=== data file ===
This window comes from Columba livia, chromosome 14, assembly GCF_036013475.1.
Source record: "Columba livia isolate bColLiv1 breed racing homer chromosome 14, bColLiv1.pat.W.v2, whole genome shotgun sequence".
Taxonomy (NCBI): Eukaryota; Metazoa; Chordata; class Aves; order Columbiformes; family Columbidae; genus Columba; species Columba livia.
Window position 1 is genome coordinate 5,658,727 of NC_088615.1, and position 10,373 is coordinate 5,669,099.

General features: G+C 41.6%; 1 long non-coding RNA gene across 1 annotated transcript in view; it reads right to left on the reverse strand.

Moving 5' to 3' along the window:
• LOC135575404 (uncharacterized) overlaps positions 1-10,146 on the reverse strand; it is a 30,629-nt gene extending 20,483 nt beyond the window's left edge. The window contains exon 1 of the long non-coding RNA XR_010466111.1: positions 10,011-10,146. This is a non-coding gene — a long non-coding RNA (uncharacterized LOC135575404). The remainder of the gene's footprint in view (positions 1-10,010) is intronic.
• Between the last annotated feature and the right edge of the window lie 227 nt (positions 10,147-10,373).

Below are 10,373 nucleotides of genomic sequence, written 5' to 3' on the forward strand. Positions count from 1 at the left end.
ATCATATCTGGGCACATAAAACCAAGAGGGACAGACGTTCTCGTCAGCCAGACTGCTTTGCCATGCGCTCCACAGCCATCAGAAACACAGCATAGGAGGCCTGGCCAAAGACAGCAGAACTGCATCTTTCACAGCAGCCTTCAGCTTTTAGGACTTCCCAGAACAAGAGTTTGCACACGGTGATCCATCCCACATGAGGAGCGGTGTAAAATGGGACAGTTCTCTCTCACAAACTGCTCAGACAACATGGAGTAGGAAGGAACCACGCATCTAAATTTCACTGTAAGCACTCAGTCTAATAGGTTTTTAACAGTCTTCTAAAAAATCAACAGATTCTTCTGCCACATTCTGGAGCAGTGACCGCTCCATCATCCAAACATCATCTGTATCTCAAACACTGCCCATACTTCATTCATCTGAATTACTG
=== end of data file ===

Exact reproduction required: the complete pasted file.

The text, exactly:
This window comes from Columba livia, chromosome 14, assembly GCF_036013475.1.
Source record: "Columba livia isolate bColLiv1 breed racing homer chromosome 14, bColLiv1.pat.W.v2, whole genome shotgun sequence".
Taxonomy (NCBI): Eukaryota; Metazoa; Chordata; class Aves; order Columbiformes; family Columbidae; genus Columba; species Columba livia.
Window position 1 is genome coordinate 5,658,727 of NC_088615.1, and position 10,373 is coordinate 5,669,099.

General features: G+C 41.6%; 1 long non-coding RNA gene across 1 annotated transcript in view; it reads right to left on the reverse strand.

Moving 5' to 3' along the window:
• LOC135575404 (uncharacterized) overlaps positions 1-10,146 on the reverse strand; it is a 30,629-nt gene extending 20,483 nt beyond the window's left edge. The window contains exon 1 of the long non-coding RNA XR_010466111.1: positions 10,011-10,146. This is a non-coding gene — a long non-coding RNA (uncharacterized LOC135575404). The remainder of the gene's footprint in view (positions 1-10,010) is intronic.
• Between the last annotated feature and the right edge of the window lie 227 nt (positions 10,147-10,373).

Below are 10,373 nucleotides of genomic sequence, written 5' to 3' on the forward strand. Positions count from 1 at the left end.
ATCATATCTGGGCACATAAAACCAAGAGGGACAGACGTTCTCGTCAGCCAGACTGCTTTGCCATGCGCTCCACAGCCATCAGAAACACAGCATAGGAGGCCTGGCCAAAGACAGCAGAACTGCATCTTTCACAGCAGCCTTCAGCTTTTAGGACTTCCCAGAACAAGAGTTTGCACACGGTGATCCATCCCACATGAGGAGCGGTGTAAAATGGGACAGTTCTCTCTCACAAACTGCTCAGACAACATGGAGTAGGAAGGAACCACGCATCTAAATTTCACTGTAAGCACTCAGTCTAATAGGTTTTTAACAGTCTTCTAAAAAATCAACAGATTCTTCTGCCACATTCTGGAGCAGTGACCGCTCCATCATCCAAACATCATCTGTATCTCAAACACTGCCCATACTTCATTCATCTGAATTACTG